Once calves reach 150kg, Top Country would suggest moving to either Top Background or Top Wean 200, depending on pasture availability. Top Background is a self-regulating paddock production mix with a target intake of 0.5%-1% of bodyweight. It is designed to be feed in the paddock with ample pasture or large amount of hay. Weight gains on Top Background are usually 0.5kg-0.8kg above what they would gain on the hay or pasture alone. For example, if they were gaining 0.2kg in the paddock with no supplement they would go to gaining approximately 0.7-1kg per day with Top Background. Top Wean 200 is a full feed, similar to Top Early Wean 100 with a target intake of 2.5% of bodyweight. You could feed the Top Wean 200 in the yards with hay, then drop back to Top Background in the paddock or alternatively feed Top Background for the entire time, both in the yards with hay and the out in the paddock. Once calves are over 170kg they could be moved to Top Production which is a very high protein supplement. It would be like a very palatable, higher intake dry lick with very little grain. This would be the least labour intensive option, however would not be recommended for the very small calves.
Managing the Early Weaned Calf
The biggest key to improving performance of weaned calves is reducing stress. Early weaned calves are particularly prone to stress which is why it is imperative that they are managed in a way that reduces stress in every aspect of weaning.
One of the most important strategies in reducing stress is to have weaners older than 4-5 weeks eating an all-solids diet as quickly as possible. Some approaches to aid in this transition are included below; although some seem quite obvious, it is amazing what a difference these simple practises can make to the outcome of early weaning:
- Having calves already used to eating from a trough/tub.
- Usually calves that have had access to a supplement whilst still on the cow are more likely to take to feed more quickly.
- If possible, creep feeding calves with an early weaning ration for a couple of weeks prior to weaning is ideal, especially for the younger calves.
- Allow for plenty of chances for freshly weaned calves to start eating quickly.
- Providing plenty of feeding space; making sure that smaller weaners can reach both feed and water troughs is important to improving performance. If wanting to feed in self-feeders, it may be beneficial to initially feed in open troughs and then change to the feeders once they have all started eating the ration.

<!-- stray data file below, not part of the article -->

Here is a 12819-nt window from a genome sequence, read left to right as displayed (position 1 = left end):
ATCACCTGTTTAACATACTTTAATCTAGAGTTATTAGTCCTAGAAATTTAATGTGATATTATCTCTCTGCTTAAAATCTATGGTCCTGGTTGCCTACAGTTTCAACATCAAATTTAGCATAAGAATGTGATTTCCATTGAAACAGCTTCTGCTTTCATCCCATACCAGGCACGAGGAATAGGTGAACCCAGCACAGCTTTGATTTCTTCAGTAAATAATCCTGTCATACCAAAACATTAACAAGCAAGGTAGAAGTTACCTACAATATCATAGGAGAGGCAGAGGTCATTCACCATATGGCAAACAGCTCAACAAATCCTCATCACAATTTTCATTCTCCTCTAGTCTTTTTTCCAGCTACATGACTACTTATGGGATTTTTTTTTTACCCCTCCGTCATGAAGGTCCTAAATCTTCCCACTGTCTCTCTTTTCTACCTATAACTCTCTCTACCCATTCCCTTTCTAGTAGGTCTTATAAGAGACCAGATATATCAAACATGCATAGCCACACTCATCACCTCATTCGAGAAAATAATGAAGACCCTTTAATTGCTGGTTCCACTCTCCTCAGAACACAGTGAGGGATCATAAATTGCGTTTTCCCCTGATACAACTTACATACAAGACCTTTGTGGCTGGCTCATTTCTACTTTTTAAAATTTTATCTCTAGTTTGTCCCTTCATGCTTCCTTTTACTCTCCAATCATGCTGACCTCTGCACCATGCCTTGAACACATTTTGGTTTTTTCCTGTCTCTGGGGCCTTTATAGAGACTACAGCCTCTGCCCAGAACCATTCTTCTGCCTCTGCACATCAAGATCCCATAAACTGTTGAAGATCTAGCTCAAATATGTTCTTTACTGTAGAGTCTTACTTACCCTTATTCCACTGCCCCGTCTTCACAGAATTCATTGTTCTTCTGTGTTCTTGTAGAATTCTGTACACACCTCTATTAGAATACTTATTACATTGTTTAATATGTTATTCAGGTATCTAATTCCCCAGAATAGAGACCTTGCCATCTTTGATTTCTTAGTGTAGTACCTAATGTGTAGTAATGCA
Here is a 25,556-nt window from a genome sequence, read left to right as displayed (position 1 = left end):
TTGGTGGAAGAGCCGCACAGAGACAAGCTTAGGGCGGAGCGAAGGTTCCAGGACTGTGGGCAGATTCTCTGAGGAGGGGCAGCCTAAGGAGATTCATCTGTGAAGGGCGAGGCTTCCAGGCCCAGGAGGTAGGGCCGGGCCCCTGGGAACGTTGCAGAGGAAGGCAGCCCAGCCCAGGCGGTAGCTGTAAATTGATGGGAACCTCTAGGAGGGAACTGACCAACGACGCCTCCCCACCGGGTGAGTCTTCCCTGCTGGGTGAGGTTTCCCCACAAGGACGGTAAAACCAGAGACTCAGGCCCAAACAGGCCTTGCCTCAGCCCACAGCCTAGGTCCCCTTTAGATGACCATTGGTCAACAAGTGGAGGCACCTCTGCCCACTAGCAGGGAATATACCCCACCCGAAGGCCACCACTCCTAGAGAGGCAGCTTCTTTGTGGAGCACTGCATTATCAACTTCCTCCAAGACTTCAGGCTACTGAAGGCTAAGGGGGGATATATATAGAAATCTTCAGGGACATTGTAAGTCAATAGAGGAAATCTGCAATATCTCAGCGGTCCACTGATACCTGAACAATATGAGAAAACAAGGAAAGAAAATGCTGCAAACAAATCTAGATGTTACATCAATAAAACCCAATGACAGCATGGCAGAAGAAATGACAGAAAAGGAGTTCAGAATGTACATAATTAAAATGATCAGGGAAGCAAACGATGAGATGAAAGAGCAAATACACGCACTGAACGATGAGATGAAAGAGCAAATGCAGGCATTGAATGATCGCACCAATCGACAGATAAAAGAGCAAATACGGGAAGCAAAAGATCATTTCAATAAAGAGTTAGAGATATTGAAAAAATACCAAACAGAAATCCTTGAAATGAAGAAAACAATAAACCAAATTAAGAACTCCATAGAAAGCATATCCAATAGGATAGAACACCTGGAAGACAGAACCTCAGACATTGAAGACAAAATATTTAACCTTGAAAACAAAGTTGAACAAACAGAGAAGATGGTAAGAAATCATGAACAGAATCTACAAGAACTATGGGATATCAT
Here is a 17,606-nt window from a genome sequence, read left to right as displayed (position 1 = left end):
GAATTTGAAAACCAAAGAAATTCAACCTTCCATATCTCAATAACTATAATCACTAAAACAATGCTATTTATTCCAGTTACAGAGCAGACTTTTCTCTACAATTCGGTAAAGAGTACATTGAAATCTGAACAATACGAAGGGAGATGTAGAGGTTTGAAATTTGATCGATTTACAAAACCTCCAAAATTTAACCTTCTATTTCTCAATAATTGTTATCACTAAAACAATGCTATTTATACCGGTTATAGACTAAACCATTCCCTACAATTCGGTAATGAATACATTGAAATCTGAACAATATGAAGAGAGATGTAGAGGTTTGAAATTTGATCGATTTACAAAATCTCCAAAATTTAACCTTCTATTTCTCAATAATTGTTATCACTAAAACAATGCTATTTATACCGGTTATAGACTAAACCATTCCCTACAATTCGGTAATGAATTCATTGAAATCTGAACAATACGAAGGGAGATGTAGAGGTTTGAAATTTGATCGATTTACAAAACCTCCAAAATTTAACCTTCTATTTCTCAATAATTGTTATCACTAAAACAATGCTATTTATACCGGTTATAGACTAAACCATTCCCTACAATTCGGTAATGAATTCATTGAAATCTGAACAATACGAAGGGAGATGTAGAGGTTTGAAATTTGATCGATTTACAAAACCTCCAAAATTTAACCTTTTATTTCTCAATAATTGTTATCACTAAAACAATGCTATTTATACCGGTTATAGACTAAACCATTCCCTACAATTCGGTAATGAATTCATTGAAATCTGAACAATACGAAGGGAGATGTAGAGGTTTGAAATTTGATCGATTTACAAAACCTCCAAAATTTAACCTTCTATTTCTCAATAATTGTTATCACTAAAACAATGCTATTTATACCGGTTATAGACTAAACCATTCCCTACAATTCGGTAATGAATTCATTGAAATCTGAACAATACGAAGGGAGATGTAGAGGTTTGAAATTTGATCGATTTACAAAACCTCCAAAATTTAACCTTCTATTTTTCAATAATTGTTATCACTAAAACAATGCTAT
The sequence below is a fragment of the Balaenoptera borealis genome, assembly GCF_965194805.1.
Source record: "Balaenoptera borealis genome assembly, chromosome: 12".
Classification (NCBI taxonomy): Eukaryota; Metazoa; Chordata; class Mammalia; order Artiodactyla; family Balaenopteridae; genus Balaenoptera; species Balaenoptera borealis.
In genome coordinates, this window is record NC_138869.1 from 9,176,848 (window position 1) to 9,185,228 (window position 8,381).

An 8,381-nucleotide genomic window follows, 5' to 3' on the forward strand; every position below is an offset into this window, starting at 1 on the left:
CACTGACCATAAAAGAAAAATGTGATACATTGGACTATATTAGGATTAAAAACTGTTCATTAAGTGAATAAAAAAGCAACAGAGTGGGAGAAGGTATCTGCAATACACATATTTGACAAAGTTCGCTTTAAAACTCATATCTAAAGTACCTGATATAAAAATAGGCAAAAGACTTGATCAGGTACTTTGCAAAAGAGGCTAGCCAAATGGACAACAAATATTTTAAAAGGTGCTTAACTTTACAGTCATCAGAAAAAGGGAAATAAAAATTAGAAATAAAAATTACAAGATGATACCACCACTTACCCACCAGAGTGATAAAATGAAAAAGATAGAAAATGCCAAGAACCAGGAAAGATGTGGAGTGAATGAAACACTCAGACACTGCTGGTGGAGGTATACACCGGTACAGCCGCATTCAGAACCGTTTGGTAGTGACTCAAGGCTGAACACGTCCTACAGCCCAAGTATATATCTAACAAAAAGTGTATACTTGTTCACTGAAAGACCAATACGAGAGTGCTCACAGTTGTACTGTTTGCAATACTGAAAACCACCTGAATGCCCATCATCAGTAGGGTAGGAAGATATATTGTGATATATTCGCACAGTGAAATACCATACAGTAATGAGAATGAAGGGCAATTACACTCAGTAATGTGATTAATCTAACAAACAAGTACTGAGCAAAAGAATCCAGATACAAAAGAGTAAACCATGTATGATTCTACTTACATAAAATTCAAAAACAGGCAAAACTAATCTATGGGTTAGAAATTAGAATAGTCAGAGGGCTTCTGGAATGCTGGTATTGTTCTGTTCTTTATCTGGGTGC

- Regularly cleaning troughs giving calves access to good quality water is critical; improving hygiene overall will help minimise the risk of exposure to bacteria, viruses and parasites in the calves’ environment. Segregate calves that are sick and treat them separately if possible.
- Initially at weaning, feeding a good quality, soft hay such as Oaten hay or even small quantities of Lucerne will ensure calves start eating it sooner.
- Draft calves according to size/weight/age where possible.
- Separating younger calves from the larger weaners would be beneficial in a couple if ways; larger/older weaners would not require the same amount of attention as the smaller/weaker calves.
- The nutritional requirements of a 5 month old weaner (typically around 150 kg) are different to those of a younger calf. Once the rumen starts to develop, the older weaner requires more effective fibre in the diet and doesn’t have the need for such a concentrated ration like the Top Early Wean 100.
- It is important to take into account that a drought affected calves’ weight for age can be different to that of a typical weaner. Under drought conditions, calves tend to have a more developed rumen because they are forced to start foraging younger in life. The feed quality also tends to be poorer, which results in the physical stimulation and bulk fibre to help the rumen to develop.
These are just some examples when it comes to feeding young weaners. If you would like to discuss weaning options further, please do not hesitate to contact one of our Top Country nutritionists based in Roma, Mundubbera or Toowoomba.
Author: Caroline Hope
Tags: Early Weaning